Hungry (for giant prehistoric beasts)?

In early ’90s Japan, mobs of hungry primeval men hunted gigantic prehistoric creatures in a series of fanciful “Cup Noodle” commercials featuring stop-motion animation by Kim Blanchette.

Sea food

Timelapse Video

35 years of Shinjuku, Tokyo

Tokyo Skyline

Stop Go Tokyo


The promo video for “ILL MACHINE (x ULTRA BRAiN),” a track off the recently released Nu Riot CD by Wagdug Futuristic Unity (a project involving Kyono of the Mad Capsule Markets), is set in a world 50 years hence (according to Kyono’s blog), where heavily armed gas-masked clones battle giant machines that assemble themselves from trash and set out to cleanse the planet by blasting everything to smithereens. Directed by CG artist Satoshi Kuroda.

Video: Nobuo Takahashi’s animated landscapes

Vintage anime: Evil Mickey Mouse invasion!

“Toy Box Series, Episode 3: Picture Book 1936” (Omocha-Bako Series, Dai-3-Wa: Ehon 1936) is a 1934 propaganda-ish film about a future (1936) conflict started by a swarm of evil, bat-riding Mickey Mouse clones that descend on a tiny island inhabited by peace-loving dolls and cats (including a Felix lookalike). Overwhelmed by the attack, the desperate island residents bang on the cover of a large picture book to enlist the help of Momotaro, Urashima Taro (the Japanese version of Rip Van Winkle), and other traditional fairy tale heroes and characters. After Urashima Taro uses his famous “mystery box” to turn the big Mickey into a decrepit old fogey, Hanasaka Jiisan makes the cherry trees bloom and the cats and dolls celebrate by dancing to “Tokyo Ondo” (an old Japanese folk song). The soundtrack also includes renditions of the Momotaro song and Gunkan March (”Warship March”), a song that is nowadays typically played at pachinko parlors.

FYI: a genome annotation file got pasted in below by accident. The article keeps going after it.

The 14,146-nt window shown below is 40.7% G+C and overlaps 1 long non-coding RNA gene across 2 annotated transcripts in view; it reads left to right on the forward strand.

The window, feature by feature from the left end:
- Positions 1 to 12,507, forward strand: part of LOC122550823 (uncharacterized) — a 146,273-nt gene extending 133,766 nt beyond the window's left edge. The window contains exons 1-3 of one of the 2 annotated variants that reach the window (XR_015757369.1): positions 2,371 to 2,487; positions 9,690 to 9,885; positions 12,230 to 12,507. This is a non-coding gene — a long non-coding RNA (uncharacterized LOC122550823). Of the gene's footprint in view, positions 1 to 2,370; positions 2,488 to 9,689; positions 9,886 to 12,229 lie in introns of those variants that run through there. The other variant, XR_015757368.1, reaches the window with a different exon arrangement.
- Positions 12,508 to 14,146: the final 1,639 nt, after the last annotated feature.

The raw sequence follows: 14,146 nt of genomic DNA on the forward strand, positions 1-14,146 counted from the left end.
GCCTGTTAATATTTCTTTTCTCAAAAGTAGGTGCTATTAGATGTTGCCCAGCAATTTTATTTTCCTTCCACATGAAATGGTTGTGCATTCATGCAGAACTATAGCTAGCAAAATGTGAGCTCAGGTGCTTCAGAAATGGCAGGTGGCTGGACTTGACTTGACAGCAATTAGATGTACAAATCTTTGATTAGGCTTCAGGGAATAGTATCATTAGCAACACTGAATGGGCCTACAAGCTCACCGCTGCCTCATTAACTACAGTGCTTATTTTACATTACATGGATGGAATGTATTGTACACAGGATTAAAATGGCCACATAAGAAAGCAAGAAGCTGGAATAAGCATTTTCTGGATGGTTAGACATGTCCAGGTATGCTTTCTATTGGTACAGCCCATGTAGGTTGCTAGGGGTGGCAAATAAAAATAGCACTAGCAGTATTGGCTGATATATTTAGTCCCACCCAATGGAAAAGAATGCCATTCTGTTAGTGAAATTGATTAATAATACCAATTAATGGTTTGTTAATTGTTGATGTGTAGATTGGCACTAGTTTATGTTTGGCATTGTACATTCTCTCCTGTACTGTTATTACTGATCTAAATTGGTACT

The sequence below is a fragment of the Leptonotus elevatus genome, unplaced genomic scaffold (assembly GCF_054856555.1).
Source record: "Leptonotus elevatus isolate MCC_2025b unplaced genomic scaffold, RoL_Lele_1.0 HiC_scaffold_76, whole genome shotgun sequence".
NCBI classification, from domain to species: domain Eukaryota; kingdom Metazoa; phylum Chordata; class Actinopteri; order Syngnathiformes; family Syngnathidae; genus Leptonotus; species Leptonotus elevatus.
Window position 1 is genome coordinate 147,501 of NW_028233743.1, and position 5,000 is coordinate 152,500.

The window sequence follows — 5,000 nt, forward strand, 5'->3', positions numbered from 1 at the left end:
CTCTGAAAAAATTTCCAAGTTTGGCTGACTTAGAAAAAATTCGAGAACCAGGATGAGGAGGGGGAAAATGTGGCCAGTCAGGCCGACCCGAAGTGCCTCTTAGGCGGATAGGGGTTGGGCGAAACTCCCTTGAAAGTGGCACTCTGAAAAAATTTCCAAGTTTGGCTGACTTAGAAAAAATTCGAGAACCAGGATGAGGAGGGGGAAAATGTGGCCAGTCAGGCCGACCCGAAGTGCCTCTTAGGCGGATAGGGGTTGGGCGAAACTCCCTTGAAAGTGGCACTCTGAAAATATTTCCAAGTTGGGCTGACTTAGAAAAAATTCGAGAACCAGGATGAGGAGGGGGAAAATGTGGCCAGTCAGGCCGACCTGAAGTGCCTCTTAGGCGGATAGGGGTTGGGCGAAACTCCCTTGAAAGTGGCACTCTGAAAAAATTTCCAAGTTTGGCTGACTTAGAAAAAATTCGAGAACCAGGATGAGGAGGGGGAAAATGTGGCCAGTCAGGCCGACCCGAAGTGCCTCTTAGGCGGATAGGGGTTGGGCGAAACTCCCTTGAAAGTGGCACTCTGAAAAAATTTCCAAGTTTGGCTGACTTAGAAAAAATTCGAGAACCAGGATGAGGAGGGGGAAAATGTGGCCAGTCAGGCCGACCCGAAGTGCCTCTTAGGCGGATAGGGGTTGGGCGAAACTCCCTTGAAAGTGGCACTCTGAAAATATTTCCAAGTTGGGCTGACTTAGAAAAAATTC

Video: Burning piano performance

Secret underground warehouse in Tokyo

In this video, a camera crew follows a city official to a trapdoor hidden in a Tokyo sidewalk, which opens to a narrow stairway leading to a giant underground warehouse stocked with emergency supplies.

Located 20 meters (65 ft) underground, the 1,480 square meter (16,000 sq ft) space contains emergency supplies to be distributed to the public in the event of a major earthquake. Items include 5,000 blankets, 8,000 rugs, 4,000 candles, 300 cooking pots, 200 t-shirts, and emergency medical supplies. A conveyor belt system is installed to help transport the supplies up to street level.

The underground warehouse is connected to an unnamed station on the Oedo line, Tokyo’s deepest subway. Apparently, the Tokyo Metropolitan Government maintains more than one of these warehouses, but the locations are kept secret.

Japanese custom scooters

These photographs of Japanese custom scooters come from bike shop galleries, auction sites, and Flickr. Follow the links for more images.